The magic / boilerplate trade-off

Phil Webb had an insightful tweet the other day.

Programming environments oscillate between boilerplate and magic. APIs tend to start out with all the wires exposed. Programming is tedious, but nothing is hidden. Development is hard, but debugging is easy. See, for example, the hello-world program for Win32.

Programmers get tired of this, and create levels of abstraction. Boilerplate is reduced and development gets easier. And if the abstraction is done well, debugging doesn’t get harder, or not much harder. But this abstraction doesn’t go far enough. Programmers feel like things should be easier still. That’s when magic comes in. Magic differs from abstraction in that it not only hides details, it’s actively misleading. Something appears to work one way, the desired way, but something quite different is going on. Development gets easier, but debugging gets much harder. If the magic gets to be too much, developers look to start over with something more transparent, and the cycle begins again.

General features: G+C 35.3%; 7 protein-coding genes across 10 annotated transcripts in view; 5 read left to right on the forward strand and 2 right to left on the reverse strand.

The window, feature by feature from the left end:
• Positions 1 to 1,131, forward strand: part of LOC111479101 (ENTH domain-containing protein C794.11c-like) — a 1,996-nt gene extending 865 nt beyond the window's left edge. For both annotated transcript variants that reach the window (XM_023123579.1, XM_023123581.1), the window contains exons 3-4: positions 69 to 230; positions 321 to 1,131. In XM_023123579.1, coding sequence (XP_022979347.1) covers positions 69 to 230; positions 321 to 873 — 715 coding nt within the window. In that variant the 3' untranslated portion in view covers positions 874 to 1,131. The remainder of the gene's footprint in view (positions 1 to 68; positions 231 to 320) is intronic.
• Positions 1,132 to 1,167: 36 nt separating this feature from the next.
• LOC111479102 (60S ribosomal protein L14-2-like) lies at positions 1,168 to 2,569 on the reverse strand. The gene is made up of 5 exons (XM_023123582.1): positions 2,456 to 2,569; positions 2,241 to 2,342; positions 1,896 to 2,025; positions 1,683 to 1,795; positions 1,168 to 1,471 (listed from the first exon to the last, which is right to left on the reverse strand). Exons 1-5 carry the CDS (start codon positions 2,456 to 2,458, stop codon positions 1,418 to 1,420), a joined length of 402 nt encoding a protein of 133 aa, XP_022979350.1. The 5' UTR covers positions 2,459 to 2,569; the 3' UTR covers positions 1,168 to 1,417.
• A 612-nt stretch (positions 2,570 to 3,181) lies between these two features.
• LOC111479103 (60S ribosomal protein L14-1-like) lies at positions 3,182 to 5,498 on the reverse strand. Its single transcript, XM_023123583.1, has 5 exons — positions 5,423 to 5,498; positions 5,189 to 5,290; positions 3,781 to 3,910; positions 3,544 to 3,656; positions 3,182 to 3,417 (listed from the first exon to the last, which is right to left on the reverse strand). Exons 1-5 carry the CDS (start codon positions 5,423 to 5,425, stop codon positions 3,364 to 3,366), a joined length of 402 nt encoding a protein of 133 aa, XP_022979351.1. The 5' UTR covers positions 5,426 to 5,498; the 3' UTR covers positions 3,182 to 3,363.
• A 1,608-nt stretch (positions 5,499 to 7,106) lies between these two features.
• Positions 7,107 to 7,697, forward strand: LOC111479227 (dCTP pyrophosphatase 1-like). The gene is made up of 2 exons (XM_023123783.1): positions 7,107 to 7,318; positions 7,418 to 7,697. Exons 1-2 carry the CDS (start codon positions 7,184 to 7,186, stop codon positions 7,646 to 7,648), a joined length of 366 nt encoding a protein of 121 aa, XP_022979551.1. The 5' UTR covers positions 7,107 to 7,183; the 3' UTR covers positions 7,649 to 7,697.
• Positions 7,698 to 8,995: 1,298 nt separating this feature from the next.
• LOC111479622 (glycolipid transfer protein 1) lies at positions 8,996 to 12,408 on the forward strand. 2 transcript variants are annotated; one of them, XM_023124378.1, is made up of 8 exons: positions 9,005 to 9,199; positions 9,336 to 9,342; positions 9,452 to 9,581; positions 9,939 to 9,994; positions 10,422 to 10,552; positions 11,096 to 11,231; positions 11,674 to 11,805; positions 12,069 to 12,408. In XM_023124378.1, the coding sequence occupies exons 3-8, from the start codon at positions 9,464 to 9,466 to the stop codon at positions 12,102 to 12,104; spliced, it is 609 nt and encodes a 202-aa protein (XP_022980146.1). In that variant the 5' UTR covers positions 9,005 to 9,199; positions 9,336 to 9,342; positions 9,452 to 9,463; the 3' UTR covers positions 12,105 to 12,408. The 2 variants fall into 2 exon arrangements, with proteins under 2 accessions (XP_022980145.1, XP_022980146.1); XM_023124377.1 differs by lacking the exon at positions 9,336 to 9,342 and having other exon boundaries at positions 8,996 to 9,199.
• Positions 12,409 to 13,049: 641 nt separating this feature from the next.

The magic / boilerplate trade-off

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